Old, but still good

March 6, 2009

San Francisco - Phototherapy still plays a very useful role in the dermatologist’s treatment armamentarium, despite therapeutic advances and the advent of biologic drugs for treating many skin diseases, said Michael D. Zanolli, M.D., of Nashville, Tenn., who spoke Friday at the 67th Annual Meeting of the American Academy of Dermatology here.

San Francisco

- Phototherapy still plays a very useful role in the dermatologist’s treatment armamentarium, despite therapeutic advances and the advent of biologic drugs for treating many skin diseases, said Michael D. Zanolli, M.D., of Nashville, Tenn., who spoke Friday at the 67th Annual Meeting of the American Academy of Dermatology here.

While narrow-band ultraviolet therapy is used much of the time in the treatment of psoriasis, it can be useful in many other indications, says Dr. Zanolli, who is president of the Photomedicine Society.

Dr. Zanolli gave a snapshot presentation of the use of phototherapy in his solo practice. During the month of February, he noted, he had 53 active phototherapy patients undergoing treatment for a variety of conditions.Most of the patients received two to three treatments per week, said Dr. Zanolli, who discussed both full body and localized delivery.

"I love to say I’m just a simple dermatologist," he said. "But I treat a lot of diseases."

UVB therapy is considered first-line treatment for vitiligo, which is the second-most-common condition treated, he says.

"I am more aggressive than I used to be," he said. "If you produce a slight degree of pinkness or minimal erythema, you’ll have better results."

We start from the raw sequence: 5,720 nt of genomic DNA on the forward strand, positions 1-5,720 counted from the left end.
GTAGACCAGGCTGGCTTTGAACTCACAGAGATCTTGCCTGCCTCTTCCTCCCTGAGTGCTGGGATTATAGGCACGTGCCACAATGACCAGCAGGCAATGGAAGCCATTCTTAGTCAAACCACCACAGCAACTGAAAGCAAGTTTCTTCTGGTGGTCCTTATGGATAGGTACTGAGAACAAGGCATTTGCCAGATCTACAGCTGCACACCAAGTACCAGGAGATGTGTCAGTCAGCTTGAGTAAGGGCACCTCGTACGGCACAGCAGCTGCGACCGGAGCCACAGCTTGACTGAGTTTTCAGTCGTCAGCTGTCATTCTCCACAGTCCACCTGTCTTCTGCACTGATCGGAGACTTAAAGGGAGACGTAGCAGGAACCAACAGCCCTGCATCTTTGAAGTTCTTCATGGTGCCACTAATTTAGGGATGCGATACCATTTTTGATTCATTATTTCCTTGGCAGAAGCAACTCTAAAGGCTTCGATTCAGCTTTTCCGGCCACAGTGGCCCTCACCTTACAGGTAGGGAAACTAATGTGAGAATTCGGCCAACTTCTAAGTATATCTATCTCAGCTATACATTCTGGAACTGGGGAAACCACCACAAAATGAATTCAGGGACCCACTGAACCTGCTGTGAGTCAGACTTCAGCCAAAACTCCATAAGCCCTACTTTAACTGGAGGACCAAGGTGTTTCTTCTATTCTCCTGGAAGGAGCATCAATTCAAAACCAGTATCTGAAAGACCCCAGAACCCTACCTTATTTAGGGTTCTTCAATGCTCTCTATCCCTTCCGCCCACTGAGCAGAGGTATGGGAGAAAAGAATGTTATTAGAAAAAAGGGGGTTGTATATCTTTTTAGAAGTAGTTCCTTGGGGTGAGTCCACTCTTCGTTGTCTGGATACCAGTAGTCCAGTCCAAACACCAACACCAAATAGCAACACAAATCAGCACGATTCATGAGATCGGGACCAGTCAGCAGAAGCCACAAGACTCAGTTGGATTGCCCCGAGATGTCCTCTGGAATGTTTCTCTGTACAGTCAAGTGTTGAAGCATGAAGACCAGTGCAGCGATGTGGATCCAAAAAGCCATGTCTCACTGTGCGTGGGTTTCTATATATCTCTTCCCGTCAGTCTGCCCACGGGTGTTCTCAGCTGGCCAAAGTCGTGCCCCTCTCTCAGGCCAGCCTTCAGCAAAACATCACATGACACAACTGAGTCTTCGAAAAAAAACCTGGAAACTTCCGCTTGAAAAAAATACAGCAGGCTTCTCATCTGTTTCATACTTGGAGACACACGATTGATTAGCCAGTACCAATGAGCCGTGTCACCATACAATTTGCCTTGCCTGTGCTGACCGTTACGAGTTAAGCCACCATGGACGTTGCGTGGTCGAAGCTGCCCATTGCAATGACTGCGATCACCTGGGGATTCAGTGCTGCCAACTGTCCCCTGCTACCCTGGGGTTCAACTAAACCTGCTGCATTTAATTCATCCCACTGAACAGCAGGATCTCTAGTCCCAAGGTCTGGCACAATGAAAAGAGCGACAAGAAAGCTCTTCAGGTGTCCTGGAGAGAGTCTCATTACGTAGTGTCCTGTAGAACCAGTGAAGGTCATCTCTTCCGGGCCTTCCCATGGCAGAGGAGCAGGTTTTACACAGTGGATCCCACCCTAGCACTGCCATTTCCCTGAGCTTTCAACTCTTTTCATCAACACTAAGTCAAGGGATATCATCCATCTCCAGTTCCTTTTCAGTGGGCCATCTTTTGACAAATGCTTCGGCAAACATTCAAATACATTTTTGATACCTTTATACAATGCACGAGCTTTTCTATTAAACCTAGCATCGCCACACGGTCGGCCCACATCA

With localized UVB therapy, children "don't have to get scared and go into a light box and close the door," he said. "You can get very good response" for localized areas.

Discussing various conditions he treats, Dr. Zanolli said low-dose therapy is "all you need" in treating atopic dermatitis. Patients with pityriasis lichenoides respond very well, he says, and UVA monotherapy for CTCL in early stages is adequate.

"You're not going to be without some backup," he said.

Dr. Zanolli recommends treating Grover’s disease in the same way as atopic dermatitis.

For morphea, he said, UVA-1 treatment is better than narrow-band UVB therapy. For pruritus, he said, "narrow-band is as good as broad-band."

Lichen planus, he said, is difficult to treat when it becomes generalized. "You can try it if (patients) don't want to use systemic therapies."

Erythematous granuloma annulare has responded dramatically to narrow-band therapy, he says. "I certainly have cleared people who have widespread granuloma annulare, and it certainly can be considered," although "I think UVA-1 is probably better," he said.

Dr. Zanolli noted that one patient with central centrifugal cicatricial alopecia "is very happy" with treatment results. "Localized delivery of narrow-band certainly has helped."

In the future, Dr. Zanolli said, "red light and probably some infrared devices are going to be sold in Wal-Mart."

Among barriers to office-based phototherapy, he said, are the time off work and the travel required for patients, as well as the lack of after-hours scheduling. But one of the biggest barriers is the co-payments mandated by insurance carriers, some of which require $30 to $40 per visit.

"In my opinion, this is an artificial barrier to access for my patients," he said. DT